Victor F. Hess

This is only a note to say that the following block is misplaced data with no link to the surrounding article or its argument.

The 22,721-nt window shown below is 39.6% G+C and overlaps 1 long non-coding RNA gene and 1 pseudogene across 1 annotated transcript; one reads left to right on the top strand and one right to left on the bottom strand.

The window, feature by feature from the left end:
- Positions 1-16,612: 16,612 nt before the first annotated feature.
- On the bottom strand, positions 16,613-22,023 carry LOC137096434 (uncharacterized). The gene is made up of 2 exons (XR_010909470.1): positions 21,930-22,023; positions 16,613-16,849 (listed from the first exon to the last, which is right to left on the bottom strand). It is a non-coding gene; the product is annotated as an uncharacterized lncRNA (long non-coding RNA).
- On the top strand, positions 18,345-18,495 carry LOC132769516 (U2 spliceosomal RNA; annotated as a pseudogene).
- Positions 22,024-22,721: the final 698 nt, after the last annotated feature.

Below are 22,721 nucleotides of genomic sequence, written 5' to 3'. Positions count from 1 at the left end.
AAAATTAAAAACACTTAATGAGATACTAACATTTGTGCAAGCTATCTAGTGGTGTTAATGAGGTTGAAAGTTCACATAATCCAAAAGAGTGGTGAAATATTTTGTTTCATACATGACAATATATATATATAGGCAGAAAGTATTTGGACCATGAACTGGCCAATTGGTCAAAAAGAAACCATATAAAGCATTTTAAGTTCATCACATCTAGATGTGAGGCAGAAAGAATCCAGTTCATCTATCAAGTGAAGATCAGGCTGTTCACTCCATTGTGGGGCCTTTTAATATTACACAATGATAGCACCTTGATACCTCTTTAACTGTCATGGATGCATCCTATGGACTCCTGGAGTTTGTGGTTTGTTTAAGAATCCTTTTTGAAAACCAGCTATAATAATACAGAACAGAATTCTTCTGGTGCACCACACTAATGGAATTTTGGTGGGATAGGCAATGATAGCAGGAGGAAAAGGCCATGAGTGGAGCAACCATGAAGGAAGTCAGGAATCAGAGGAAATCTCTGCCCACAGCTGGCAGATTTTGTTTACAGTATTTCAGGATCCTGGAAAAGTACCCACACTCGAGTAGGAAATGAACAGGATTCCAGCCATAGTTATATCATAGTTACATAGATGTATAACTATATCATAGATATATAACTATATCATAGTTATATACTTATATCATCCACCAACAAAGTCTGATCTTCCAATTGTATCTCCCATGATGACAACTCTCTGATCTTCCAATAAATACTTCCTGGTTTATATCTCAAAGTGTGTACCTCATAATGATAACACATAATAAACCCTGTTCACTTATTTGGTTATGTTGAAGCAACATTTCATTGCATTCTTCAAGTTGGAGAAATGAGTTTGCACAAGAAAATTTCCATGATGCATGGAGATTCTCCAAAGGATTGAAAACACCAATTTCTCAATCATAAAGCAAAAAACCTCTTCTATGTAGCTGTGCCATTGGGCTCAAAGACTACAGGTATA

hess Today, Victor F. Hess is best known for his discovery of cosmic rays in 1911. Originally, however, there was considerable uncertainty about the exact nature of the radiation he had detected. It wasn't until 1936, when further research by Hess and others (e.g. Robert Millikan who coined the term cosmic rays) had confirmed the extraterrestrial origins of the radiation, that Hess was awarded the Nobel Prize in physics. Other cosmic ray studies by Hess involved their biological effects, their seasonal variation and the influence of magnetic disturbances on their intensity. However, for most of his career, Hess studied the medical uses of radium and the nature and diagnosis of radium poisoning. Between the years 1945 to 1965, Hess measured the radium body burdens of thousands of radium workers. Many of these measurements utilized extremely sensitive techniques developed by Hess at Fordham University. As a footnote, it was during WW I that Hess was the first to utilize Geiger counters for the detection of gamma rays.

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